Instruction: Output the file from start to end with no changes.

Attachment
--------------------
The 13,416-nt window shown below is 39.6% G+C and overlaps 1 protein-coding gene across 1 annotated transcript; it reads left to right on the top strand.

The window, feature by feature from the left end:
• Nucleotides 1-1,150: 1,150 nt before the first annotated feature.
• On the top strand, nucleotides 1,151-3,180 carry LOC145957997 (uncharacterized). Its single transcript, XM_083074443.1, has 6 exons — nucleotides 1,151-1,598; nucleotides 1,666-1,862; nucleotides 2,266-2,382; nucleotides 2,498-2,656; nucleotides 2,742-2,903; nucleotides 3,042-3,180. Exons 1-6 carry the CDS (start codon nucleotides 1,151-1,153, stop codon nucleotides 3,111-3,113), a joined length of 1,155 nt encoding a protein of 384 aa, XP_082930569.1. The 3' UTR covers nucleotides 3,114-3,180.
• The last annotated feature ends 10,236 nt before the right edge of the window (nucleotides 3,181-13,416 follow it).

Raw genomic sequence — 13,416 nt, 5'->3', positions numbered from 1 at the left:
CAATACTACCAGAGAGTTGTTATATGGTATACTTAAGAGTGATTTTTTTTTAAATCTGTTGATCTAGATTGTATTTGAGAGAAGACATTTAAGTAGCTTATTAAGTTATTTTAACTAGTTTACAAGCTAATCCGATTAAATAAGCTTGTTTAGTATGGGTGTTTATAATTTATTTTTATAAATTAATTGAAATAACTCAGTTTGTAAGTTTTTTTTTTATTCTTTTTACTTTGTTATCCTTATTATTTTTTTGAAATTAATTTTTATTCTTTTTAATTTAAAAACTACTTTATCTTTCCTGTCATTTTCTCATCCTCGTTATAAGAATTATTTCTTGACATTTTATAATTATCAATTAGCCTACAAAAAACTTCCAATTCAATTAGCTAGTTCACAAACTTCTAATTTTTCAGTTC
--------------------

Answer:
The 13,416-nt window shown below is 39.6% G+C and overlaps 1 protein-coding gene across 1 annotated transcript; it reads left to right on the top strand.

The window, feature by feature from the left end:
• Nucleotides 1-1,150: 1,150 nt before the first annotated feature.
• On the top strand, nucleotides 1,151-3,180 carry LOC145957997 (uncharacterized). Its single transcript, XM_083074443.1, has 6 exons — nucleotides 1,151-1,598; nucleotides 1,666-1,862; nucleotides 2,266-2,382; nucleotides 2,498-2,656; nucleotides 2,742-2,903; nucleotides 3,042-3,180. Exons 1-6 carry the CDS (start codon nucleotides 1,151-1,153, stop codon nucleotides 3,111-3,113), a joined length of 1,155 nt encoding a protein of 384 aa, XP_082930569.1. The 3' UTR covers nucleotides 3,114-3,180.
• The last annotated feature ends 10,236 nt before the right edge of the window (nucleotides 3,181-13,416 follow it).

Raw genomic sequence — 13,416 nt, 5'->3', positions numbered from 1 at the left:
CAATACTACCAGAGAGTTGTTATATGGTATACTTAAGAGTGATTTTTTTTTAAATCTGTTGATCTAGATTGTATTTGAGAGAAGACATTTAAGTAGCTTATTAAGTTATTTTAACTAGTTTACAAGCTAATCCGATTAAATAAGCTTGTTTAGTATGGGTGTTTATAATTTATTTTTATAAATTAATTGAAATAACTCAGTTTGTAAGTTTTTTTTTTATTCTTTTTACTTTGTTATCCTTATTATTTTTTTGAAATTAATTTTTATTCTTTTTAATTTAAAAACTACTTTATCTTTCCTGTCATTTTCTCATCCTCGTTATAAGAATTATTTCTTGACATTTTATAATTATCAATTAGCCTACAAAAAACTTCCAATTCAATTAGCTAGTTCACAAACTTCTAATTTTTCAGTTC